GARETH: -- silence and in the one cubicle with four people, one heavily pregnant. She was due last week, basically, fearing for her life.
And the armed response unit came, which we weren't too sure whether the armed response unit or not or whether it is somebody else pretending to be them.
But I was -- and the fear of God into me when I actually had to open the door and to the -- and the response unit. But I looked and I saw it was fine. And then they took us all out.
There was blood in the restaurants, there was blood in the streets and the people clutching themselves, holding their necks with blood towels. Then we had to run about 100 meters, 150 meters, with a pregnant woman
of nine months, with probably about 50 police officers out. And it was extremely scary.
SOARES: Well, you'll be happy to hear that Gareth, the pregnant lady that was with him, along with two other people that were with him, they are well. They were seen at hospital, as you can imagine, absolutely shaken, Max.
But he is one of many people here in this area of London who feel they were completely terrorized by what Sadiq Khan calls these cowardly acts of terrorism -- Max.
FOSTER: Isa, just to point out to you that our cordon here has just been lifted. And you can see these crowds of people heading back to their hotels. The whole area was evacuated overnight, they just had to leave. Look at that, the guy still with his pajamas on, just shows the sort of panic that ensued in the city last night.
For you living in London, does it make you more concerned about your safety, this series of attacks that we have had?
SOARES: I think we'll all be asking ourselves that. I think it's because we had terrorist attacks before, Max, as you and I well know and Londoners well know. It's the fact, the frequency and how close they have been. Three attacks in the last three months in the U.K. alone.
So although we have always been told to be vigilant, to watch out for bags in trains and buses, et cetera, these sorts of attacks that we have seen similar to the ones we've seen in Nice, we saw in Berlin, where it's just very low-tech. Just men inside these vans and just hitting people, plowing into people.
That's something that is very, very shocking to people here because it's very hard to prevent. So although Londoners -- and we've heard from Sadiq Khan today -- many saying we will not be cowed by terrorism, there is no doubt I think that many will be shaken by somewhat has happened.
Whether people will be thinking twice of coming to London, that will remain to be seen, of course, but on this beautiful Sunday morning, although I've seen many people --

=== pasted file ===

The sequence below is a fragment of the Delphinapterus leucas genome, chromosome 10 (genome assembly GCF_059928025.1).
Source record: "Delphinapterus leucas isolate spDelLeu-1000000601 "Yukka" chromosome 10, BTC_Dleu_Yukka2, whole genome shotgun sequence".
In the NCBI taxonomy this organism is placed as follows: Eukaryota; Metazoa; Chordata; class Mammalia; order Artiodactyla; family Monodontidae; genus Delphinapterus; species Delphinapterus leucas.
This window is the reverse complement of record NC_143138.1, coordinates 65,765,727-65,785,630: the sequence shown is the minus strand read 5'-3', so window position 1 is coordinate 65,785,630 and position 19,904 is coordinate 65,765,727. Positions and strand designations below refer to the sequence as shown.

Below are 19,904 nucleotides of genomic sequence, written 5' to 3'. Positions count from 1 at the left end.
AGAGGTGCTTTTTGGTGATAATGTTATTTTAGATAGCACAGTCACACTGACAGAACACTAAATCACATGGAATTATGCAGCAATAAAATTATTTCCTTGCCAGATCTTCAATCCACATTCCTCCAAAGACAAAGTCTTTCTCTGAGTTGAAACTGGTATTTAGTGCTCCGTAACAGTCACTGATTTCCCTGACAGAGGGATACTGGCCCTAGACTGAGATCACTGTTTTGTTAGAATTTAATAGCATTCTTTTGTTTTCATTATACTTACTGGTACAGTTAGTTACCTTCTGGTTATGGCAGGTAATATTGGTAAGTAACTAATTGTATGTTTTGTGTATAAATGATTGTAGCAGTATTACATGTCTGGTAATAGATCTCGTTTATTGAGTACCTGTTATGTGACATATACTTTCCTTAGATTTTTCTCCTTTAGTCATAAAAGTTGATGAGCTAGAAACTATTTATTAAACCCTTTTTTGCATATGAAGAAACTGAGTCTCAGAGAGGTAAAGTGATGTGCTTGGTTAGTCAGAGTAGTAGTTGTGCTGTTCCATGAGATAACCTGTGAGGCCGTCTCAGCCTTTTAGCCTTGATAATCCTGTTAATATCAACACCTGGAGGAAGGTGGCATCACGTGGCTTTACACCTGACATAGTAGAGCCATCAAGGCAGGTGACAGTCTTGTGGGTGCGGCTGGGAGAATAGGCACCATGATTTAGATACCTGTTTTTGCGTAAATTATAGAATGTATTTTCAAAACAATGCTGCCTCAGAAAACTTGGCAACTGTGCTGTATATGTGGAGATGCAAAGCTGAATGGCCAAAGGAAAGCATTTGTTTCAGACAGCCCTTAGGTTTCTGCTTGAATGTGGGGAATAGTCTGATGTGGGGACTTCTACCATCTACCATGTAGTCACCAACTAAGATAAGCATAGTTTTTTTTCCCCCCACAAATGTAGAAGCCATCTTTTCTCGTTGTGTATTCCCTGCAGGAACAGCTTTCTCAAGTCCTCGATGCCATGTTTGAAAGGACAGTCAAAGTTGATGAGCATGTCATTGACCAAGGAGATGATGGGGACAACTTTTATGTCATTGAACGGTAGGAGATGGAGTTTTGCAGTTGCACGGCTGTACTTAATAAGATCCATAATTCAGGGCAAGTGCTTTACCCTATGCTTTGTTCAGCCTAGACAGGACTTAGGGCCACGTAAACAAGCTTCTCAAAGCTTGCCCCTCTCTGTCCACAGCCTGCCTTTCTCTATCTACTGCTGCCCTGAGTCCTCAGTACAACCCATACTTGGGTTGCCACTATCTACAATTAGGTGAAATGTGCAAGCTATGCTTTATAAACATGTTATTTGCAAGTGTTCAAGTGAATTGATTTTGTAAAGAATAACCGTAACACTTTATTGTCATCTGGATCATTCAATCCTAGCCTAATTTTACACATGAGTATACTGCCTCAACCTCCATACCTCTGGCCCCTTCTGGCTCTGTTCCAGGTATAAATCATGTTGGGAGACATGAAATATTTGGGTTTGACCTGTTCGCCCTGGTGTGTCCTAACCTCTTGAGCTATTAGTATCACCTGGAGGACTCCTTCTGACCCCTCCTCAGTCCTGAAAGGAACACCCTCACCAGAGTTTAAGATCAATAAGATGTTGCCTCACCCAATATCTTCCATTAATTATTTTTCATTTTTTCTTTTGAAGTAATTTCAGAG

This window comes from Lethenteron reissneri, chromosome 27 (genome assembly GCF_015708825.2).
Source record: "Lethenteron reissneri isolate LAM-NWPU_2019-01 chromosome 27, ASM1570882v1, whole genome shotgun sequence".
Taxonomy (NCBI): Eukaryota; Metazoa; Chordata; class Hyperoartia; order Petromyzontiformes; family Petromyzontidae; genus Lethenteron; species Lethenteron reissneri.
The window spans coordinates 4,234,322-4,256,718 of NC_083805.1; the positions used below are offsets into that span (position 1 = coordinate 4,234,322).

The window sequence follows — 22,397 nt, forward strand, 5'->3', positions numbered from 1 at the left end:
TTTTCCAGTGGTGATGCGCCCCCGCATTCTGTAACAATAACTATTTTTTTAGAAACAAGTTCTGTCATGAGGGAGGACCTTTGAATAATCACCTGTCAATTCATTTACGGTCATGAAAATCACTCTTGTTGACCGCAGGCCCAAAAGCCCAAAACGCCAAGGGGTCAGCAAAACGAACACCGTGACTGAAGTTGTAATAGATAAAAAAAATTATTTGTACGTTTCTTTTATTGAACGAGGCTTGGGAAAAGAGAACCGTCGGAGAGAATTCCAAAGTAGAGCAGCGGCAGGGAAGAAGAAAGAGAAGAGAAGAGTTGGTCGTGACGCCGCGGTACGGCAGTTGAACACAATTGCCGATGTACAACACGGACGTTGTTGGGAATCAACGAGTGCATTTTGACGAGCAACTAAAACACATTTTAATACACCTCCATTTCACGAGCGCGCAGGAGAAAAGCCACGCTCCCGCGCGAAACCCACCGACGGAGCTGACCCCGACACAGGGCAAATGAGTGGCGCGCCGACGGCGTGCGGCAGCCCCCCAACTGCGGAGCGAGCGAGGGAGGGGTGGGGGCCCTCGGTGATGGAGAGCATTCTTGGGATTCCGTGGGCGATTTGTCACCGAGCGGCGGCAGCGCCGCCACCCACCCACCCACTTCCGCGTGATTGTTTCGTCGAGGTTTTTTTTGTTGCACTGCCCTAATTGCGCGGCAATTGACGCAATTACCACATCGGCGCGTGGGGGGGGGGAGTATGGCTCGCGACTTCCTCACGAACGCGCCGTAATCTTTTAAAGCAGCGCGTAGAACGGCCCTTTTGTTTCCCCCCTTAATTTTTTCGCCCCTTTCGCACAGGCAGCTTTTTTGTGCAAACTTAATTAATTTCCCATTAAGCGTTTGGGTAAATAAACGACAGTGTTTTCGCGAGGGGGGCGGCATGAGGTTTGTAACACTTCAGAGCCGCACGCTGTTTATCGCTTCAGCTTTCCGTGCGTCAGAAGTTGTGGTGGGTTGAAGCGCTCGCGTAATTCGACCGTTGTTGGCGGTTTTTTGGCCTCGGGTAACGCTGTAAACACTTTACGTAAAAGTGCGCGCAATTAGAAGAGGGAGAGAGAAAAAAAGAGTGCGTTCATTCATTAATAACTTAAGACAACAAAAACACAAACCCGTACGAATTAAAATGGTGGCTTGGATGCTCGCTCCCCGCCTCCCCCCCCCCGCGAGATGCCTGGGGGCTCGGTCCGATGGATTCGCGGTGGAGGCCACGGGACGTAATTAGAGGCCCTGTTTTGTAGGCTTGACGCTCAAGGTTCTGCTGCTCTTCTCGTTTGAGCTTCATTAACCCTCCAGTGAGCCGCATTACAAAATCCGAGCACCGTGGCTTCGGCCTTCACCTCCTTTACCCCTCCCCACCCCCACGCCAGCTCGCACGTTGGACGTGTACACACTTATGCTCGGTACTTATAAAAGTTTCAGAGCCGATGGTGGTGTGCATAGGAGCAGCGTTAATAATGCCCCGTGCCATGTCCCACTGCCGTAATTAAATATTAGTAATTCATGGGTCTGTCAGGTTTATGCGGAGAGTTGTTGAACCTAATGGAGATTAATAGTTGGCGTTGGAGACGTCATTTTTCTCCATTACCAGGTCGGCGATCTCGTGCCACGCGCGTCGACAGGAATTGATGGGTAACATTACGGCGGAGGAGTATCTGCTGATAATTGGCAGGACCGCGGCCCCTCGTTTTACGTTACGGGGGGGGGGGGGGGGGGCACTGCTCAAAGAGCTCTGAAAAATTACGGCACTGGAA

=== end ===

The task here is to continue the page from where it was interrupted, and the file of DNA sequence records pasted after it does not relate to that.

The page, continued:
SOARES: -- some people cycling and some people running, there's no sense of normalcy as you would expect in London.
FOSTER: We're expecting to hear from Cressida Dick, the commissioner of the London Metropolitan Police.
What do you think she can do to reassure Londoners and tourists coming to London? SOARES: Yes, we're expecting to hear from the commissioner, Cressida Dick, in the next few minutes or so, I've been told. But no doubt trying as well what we -- the similar words we heard from mayor Sadiq Khan, the first Muslim mayor of London, praising the services, the police, the services as well as hospital medical teams that were so quick to respond.
There were more than 40-plus doctors on the scene at London Bridge, treating those that had been plowed by this van, by these men but also police were so quick to respond, all of eight minutes.
So I think we'll be hearing similar words from the commissioner but also trying to reassure Londoners in particular that armed police will be on the ground, that more police will be deployed on the streets but also asking for people to continue to be vigilant because that's something that we have always been told.
And Londoners have always been very proud to be part of that, Max. So expect similar words. Hopefully, we get more of an update as well on those who have been injured, 48-plus people.
FOSTER: Yes. OK. Isa, they're slightly delayed, it seems. They were due to hold this press conference 10 minutes ago. But we'll bring that to you as soon as we have it. They have obviously got a huge amount to go through in terms of intelligence today. So we'll be back in a moment with that.
FOSTER: Breaking news for you out of London. After two terror attacks killed six people, the chaos all started with a van plowing into pedestrians on London Bridge. The commissioner is speaking now.